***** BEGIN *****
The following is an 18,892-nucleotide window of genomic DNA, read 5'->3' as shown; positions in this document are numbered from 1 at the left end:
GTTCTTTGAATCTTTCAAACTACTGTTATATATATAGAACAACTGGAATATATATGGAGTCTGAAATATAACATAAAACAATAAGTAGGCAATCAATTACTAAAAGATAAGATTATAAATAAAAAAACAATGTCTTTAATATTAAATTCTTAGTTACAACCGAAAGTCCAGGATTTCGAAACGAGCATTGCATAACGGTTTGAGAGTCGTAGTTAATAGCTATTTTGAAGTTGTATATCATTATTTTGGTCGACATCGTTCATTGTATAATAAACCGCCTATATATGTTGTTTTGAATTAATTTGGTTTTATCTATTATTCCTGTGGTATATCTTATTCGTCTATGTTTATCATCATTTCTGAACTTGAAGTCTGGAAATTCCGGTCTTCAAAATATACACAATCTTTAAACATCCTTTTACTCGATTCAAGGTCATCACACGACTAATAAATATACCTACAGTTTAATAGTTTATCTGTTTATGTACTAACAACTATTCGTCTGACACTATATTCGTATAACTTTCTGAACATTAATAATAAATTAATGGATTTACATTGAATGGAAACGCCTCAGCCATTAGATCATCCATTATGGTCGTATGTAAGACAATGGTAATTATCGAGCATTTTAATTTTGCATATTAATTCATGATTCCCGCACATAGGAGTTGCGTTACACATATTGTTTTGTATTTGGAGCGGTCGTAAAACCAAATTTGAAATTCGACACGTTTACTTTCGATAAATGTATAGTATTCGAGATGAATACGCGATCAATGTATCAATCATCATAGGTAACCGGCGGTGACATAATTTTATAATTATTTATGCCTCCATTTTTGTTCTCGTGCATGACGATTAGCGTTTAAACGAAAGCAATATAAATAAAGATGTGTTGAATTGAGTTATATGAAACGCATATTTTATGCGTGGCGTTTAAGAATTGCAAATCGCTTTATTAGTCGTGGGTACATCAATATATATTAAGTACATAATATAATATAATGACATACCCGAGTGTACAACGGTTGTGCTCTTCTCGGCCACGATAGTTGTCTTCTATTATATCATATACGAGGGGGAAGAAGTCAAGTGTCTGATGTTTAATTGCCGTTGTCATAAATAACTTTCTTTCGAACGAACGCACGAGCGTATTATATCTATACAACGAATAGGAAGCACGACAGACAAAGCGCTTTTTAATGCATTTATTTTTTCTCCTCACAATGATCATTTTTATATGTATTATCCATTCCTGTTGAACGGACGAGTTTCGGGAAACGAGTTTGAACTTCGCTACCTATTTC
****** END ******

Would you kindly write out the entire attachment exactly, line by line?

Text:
The following is an 18,892-nucleotide window of genomic DNA, read 5'->3' as shown; positions in this document are numbered from 1 at the left end:
GTTCTTTGAATCTTTCAAACTACTGTTATATATATAGAACAACTGGAATATATATGGAGTCTGAAATATAACATAAAACAATAAGTAGGCAATCAATTACTAAAAGATAAGATTATAAATAAAAAAACAATGTCTTTAATATTAAATTCTTAGTTACAACCGAAAGTCCAGGATTTCGAAACGAGCATTGCATAACGGTTTGAGAGTCGTAGTTAATAGCTATTTTGAAGTTGTATATCATTATTTTGGTCGACATCGTTCATTGTATAATAAACCGCCTATATATGTTGTTTTGAATTAATTTGGTTTTATCTATTATTCCTGTGGTATATCTTATTCGTCTATGTTTATCATCATTTCTGAACTTGAAGTCTGGAAATTCCGGTCTTCAAAATATACACAATCTTTAAACATCCTTTTACTCGATTCAAGGTCATCACACGACTAATAAATATACCTACAGTTTAATAGTTTATCTGTTTATGTACTAACAACTATTCGTCTGACACTATATTCGTATAACTTTCTGAACATTAATAATAAATTAATGGATTTACATTGAATGGAAACGCCTCAGCCATTAGATCATCCATTATGGTCGTATGTAAGACAATGGTAATTATCGAGCATTTTAATTTTGCATATTAATTCATGATTCCCGCACATAGGAGTTGCGTTACACATATTGTTTTGTATTTGGAGCGGTCGTAAAACCAAATTTGAAATTCGACACGTTTACTTTCGATAAATGTATAGTATTCGAGATGAATACGCGATCAATGTATCAATCATCATAGGTAACCGGCGGTGACATAATTTTATAATTATTTATGCCTCCATTTTTGTTCTCGTGCATGACGATTAGCGTTTAAACGAAAGCAATATAAATAAAGATGTGTTGAATTGAGTTATATGAAACGCATATTTTATGCGTGGCGTTTAAGAATTGCAAATCGCTTTATTAGTCGTGGGTACATCAATATATATTAAGTACATAATATAATATAATGACATACCCGAGTGTACAACGGTTGTGCTCTTCTCGGCCACGATAGTTGTCTTCTATTATATCATATACGAGGGGGAAGAAGTCAAGTGTCTGATGTTTAATTGCCGTTGTCATAAATAACTTTCTTTCGAACGAACGCACGAGCGTATTATATCTATACAACGAATAGGAAGCACGACAGACAAAGCGCTTTTTAATGCATTTATTTTTTCTCCTCACAATGATCATTTTTATATGTATTATCCATTCCTGTTGAACGGACGAGTTTCGGGAAACGAGTTTGAACTTCGCTACCTATTTC